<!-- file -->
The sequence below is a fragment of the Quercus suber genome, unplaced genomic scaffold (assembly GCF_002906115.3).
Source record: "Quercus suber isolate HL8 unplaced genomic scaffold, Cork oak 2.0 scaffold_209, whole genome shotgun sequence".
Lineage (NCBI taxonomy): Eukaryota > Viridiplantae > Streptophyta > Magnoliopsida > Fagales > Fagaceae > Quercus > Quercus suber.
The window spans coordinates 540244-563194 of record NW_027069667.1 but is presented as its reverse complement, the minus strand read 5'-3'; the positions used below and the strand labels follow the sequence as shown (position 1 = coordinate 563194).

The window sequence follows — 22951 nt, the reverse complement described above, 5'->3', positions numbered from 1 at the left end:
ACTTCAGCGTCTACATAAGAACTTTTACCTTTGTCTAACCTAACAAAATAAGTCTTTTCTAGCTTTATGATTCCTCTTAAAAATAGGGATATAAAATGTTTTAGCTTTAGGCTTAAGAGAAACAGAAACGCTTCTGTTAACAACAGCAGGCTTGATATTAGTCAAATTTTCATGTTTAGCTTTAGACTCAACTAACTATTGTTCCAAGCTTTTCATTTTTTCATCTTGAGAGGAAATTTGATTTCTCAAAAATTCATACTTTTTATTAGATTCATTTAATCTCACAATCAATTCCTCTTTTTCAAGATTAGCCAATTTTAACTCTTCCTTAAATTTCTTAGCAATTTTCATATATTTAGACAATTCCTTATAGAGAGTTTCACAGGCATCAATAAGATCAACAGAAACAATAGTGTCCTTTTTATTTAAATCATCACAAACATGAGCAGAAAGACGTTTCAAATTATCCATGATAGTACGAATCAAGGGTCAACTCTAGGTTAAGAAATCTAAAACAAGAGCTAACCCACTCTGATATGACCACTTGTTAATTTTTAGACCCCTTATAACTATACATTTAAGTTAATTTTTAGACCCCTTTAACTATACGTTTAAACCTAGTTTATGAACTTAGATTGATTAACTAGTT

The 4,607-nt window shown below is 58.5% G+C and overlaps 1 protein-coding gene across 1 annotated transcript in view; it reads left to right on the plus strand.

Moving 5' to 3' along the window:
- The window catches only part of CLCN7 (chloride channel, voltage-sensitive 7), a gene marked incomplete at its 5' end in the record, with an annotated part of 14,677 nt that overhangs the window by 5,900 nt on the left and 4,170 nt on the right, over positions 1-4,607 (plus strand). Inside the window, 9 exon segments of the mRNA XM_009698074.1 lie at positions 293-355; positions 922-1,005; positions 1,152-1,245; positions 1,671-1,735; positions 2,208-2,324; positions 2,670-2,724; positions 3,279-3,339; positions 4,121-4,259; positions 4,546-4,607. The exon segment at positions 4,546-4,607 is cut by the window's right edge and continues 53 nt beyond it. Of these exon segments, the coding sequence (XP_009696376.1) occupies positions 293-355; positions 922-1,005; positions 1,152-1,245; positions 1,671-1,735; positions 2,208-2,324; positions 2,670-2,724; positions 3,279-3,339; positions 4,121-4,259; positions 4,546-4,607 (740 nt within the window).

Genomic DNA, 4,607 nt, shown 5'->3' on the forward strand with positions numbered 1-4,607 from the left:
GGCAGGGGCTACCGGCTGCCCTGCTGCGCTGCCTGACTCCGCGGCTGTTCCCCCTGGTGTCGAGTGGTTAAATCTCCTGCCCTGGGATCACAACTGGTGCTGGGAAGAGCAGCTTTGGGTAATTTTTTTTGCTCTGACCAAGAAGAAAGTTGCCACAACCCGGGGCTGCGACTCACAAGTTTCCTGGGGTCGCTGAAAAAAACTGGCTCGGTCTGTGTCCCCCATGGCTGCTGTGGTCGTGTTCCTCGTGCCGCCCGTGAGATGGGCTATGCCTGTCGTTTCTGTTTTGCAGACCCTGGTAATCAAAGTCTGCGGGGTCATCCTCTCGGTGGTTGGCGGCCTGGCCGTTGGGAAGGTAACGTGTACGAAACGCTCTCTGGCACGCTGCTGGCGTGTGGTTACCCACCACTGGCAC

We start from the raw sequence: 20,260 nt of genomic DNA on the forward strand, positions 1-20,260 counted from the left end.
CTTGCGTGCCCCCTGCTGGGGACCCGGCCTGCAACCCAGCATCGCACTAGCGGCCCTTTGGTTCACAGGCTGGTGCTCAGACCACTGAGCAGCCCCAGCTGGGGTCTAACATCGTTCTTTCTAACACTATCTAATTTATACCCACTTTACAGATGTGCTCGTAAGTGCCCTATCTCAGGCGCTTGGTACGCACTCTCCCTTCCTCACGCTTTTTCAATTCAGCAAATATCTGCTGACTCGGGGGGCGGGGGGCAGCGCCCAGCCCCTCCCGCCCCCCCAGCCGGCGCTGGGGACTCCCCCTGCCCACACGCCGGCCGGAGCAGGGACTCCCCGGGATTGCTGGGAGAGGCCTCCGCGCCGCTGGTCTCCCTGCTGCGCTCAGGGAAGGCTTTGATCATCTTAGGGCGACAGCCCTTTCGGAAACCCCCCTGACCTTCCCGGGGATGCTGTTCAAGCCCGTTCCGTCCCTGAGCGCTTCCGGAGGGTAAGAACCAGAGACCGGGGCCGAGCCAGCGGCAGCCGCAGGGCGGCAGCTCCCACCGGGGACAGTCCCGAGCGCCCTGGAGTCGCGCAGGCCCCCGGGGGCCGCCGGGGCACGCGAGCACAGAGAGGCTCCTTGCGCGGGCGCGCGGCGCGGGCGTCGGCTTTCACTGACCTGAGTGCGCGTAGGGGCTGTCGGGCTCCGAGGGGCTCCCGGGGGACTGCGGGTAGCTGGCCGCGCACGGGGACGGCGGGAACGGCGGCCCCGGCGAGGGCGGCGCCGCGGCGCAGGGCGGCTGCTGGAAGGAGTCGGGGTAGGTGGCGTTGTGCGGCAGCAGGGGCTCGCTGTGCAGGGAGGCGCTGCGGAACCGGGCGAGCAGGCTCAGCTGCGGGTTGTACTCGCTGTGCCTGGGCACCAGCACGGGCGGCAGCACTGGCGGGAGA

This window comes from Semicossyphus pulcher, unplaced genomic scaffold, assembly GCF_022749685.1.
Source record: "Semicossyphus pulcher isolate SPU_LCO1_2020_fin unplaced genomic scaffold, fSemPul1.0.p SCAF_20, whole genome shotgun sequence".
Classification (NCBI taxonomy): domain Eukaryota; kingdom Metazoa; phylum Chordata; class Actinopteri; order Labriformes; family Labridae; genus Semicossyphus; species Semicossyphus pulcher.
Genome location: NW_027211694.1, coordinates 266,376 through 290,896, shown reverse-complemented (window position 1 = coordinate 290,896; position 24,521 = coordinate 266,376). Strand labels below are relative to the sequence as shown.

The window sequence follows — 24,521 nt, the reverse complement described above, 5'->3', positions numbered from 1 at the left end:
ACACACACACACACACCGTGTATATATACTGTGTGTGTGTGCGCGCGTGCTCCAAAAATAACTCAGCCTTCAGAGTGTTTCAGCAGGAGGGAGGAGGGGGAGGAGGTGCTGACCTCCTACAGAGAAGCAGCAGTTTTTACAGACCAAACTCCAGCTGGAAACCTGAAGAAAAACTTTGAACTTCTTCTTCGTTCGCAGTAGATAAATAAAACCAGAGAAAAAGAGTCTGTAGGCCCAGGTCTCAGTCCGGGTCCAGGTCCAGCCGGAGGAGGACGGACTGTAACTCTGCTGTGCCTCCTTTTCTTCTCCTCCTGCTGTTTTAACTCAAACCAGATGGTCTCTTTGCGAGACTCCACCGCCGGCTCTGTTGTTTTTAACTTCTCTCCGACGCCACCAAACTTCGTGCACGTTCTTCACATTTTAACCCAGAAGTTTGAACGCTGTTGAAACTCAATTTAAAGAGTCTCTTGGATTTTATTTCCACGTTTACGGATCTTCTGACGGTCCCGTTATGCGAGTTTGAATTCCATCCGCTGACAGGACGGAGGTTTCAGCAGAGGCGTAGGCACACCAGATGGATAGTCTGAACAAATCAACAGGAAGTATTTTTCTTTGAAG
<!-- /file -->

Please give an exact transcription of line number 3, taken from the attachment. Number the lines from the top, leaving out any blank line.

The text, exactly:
Lineage (NCBI taxonomy): Eukaryota > Viridiplantae > Streptophyta > Magnoliopsida > Fagales > Fagaceae > Quercus > Quercus suber.